Sheffield is set to become a cleaner and greener city by the end of the year as Sheffield City Council announces record new investment in the city’s bus fleet.
£1.9 million will be invested to retrofit 117 buses across the Sheffield network with emission reduction technology.
Once upgraded, the buses will produce less NOx emissions per kilometre than many types of modern car. The retrofit will reduce NOx emissions of buses to Euro VI standard, complying with standards set out in the council’s own ambitious Clean Air Strategy.
Upgrade work will be prioritised on the bus routes that travel through the worst pollution corridors – particularly First’s routes 51, 52a, 75/76, 81/82, 95 and 97/98, plus the Stagecoach routes 7 and 25.
These buses travel around 4.8 miles and so this prioritisation will significantly improve air quality across the city.
Councillor Jack Scott, cabinet member for transport and infrastructure at Sheffield City Council, said: “Polluted air is a public health emergency across our country and we need to take decisive and urgent action to clean up our air.”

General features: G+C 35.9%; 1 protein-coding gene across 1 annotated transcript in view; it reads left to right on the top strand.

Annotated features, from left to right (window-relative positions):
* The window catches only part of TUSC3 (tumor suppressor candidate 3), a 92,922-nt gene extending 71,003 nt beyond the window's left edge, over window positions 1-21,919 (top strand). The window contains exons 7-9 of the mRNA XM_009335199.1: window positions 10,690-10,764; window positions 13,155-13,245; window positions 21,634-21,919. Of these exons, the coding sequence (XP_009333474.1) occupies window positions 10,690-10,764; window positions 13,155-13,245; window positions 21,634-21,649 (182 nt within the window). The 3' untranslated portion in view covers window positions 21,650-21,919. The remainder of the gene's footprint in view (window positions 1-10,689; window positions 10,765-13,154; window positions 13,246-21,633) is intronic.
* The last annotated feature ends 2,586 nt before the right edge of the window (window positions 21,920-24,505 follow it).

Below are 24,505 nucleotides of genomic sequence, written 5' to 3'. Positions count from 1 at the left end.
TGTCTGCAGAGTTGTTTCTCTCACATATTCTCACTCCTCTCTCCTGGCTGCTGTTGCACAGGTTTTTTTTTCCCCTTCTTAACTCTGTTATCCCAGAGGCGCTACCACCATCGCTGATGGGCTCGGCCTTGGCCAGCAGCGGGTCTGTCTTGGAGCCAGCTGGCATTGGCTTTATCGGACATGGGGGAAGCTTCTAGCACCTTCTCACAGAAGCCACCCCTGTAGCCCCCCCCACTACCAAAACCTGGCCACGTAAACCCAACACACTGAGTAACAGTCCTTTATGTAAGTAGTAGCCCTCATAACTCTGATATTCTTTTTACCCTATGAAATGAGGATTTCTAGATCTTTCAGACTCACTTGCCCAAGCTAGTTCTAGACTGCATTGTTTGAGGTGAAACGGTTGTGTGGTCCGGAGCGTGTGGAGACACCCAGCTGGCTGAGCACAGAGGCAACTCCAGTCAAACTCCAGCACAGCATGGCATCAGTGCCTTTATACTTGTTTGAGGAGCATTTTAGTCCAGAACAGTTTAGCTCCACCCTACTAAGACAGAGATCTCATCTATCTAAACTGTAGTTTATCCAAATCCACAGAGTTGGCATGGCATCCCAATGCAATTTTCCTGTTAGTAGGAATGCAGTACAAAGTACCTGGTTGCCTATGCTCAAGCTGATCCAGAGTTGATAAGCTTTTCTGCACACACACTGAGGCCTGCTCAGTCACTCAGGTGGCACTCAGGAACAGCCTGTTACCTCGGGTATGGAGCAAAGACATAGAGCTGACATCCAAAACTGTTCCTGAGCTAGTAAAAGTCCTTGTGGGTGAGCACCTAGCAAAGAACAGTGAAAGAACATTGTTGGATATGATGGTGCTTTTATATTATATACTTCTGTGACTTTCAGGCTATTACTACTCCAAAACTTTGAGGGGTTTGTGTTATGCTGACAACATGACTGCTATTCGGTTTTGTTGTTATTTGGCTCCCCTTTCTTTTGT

“The action we are announcing today is a big step forward in achieving our bold vision of safer, cleaner air for everyone in Sheffield. I’m delighted we are making these improvements, which will mean Sheffield’s bus fleet has amongst the cleanest and greenest bus fleet anywhere in the country.
“We know that air quality isn’t just about health, it’s about fairness and inequality too. As such, I’m especially pleased to confirm that we are focusing these bus upgrades on the routes where pollution is highest and vulnerable people are most affected. This will close the gap between the communities with the dirtiest and cleanest air, which I hope everyone will welcome.”
The council are already trialling the biggest fleet of low-consumption hydrogen vehicles outside of London and are introducing anti-idling education and enforcement outside schools.